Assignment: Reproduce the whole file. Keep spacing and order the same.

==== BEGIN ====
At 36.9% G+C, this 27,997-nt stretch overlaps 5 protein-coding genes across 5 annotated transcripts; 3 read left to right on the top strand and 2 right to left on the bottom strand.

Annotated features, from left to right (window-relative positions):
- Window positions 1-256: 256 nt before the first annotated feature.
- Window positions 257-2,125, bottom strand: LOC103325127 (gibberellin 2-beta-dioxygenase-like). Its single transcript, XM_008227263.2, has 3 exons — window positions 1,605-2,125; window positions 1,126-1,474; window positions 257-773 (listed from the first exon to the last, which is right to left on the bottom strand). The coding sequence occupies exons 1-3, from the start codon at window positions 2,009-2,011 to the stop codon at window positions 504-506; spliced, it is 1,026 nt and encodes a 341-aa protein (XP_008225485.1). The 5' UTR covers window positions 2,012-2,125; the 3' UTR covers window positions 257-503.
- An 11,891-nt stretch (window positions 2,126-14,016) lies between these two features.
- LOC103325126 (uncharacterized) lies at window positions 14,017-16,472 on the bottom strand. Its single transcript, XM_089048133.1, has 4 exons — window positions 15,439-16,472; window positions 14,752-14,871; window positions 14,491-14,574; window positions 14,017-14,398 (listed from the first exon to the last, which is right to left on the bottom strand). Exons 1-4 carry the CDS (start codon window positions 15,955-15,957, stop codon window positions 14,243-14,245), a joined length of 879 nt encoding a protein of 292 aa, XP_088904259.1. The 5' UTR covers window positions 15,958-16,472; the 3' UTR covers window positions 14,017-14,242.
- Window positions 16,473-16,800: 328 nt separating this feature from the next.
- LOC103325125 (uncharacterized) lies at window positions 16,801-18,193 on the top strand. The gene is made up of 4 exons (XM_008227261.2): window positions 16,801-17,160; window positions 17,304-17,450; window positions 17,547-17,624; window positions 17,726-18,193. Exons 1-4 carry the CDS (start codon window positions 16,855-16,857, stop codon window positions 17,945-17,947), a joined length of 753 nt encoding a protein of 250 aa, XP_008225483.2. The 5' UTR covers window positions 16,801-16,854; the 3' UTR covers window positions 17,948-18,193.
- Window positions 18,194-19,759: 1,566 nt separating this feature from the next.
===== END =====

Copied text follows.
At 36.9% G+C, this 27,997-nt stretch overlaps 5 protein-coding genes across 5 annotated transcripts; 3 read left to right on the top strand and 2 right to left on the bottom strand.

Annotated features, from left to right (window-relative positions):
- Window positions 1-256: 256 nt before the first annotated feature.
- Window positions 257-2,125, bottom strand: LOC103325127 (gibberellin 2-beta-dioxygenase-like). Its single transcript, XM_008227263.2, has 3 exons — window positions 1,605-2,125; window positions 1,126-1,474; window positions 257-773 (listed from the first exon to the last, which is right to left on the bottom strand). The coding sequence occupies exons 1-3, from the start codon at window positions 2,009-2,011 to the stop codon at window positions 504-506; spliced, it is 1,026 nt and encodes a 341-aa protein (XP_008225485.1). The 5' UTR covers window positions 2,012-2,125; the 3' UTR covers window positions 257-503.
- An 11,891-nt stretch (window positions 2,126-14,016) lies between these two features.
- LOC103325126 (uncharacterized) lies at window positions 14,017-16,472 on the bottom strand. Its single transcript, XM_089048133.1, has 4 exons — window positions 15,439-16,472; window positions 14,752-14,871; window positions 14,491-14,574; window positions 14,017-14,398 (listed from the first exon to the last, which is right to left on the bottom strand). Exons 1-4 carry the CDS (start codon window positions 15,955-15,957, stop codon window positions 14,243-14,245), a joined length of 879 nt encoding a protein of 292 aa, XP_088904259.1. The 5' UTR covers window positions 15,958-16,472; the 3' UTR covers window positions 14,017-14,242.
- Window positions 16,473-16,800: 328 nt separating this feature from the next.
- LOC103325125 (uncharacterized) lies at window positions 16,801-18,193 on the top strand. The gene is made up of 4 exons (XM_008227261.2): window positions 16,801-17,160; window positions 17,304-17,450; window positions 17,547-17,624; window positions 17,726-18,193. Exons 1-4 carry the CDS (start codon window positions 16,855-16,857, stop codon window positions 17,945-17,947), a joined length of 753 nt encoding a protein of 250 aa, XP_008225483.2. The 5' UTR covers window positions 16,801-16,854; the 3' UTR covers window positions 17,948-18,193.
- Window positions 18,194-19,759: 1,566 nt separating this feature from the next.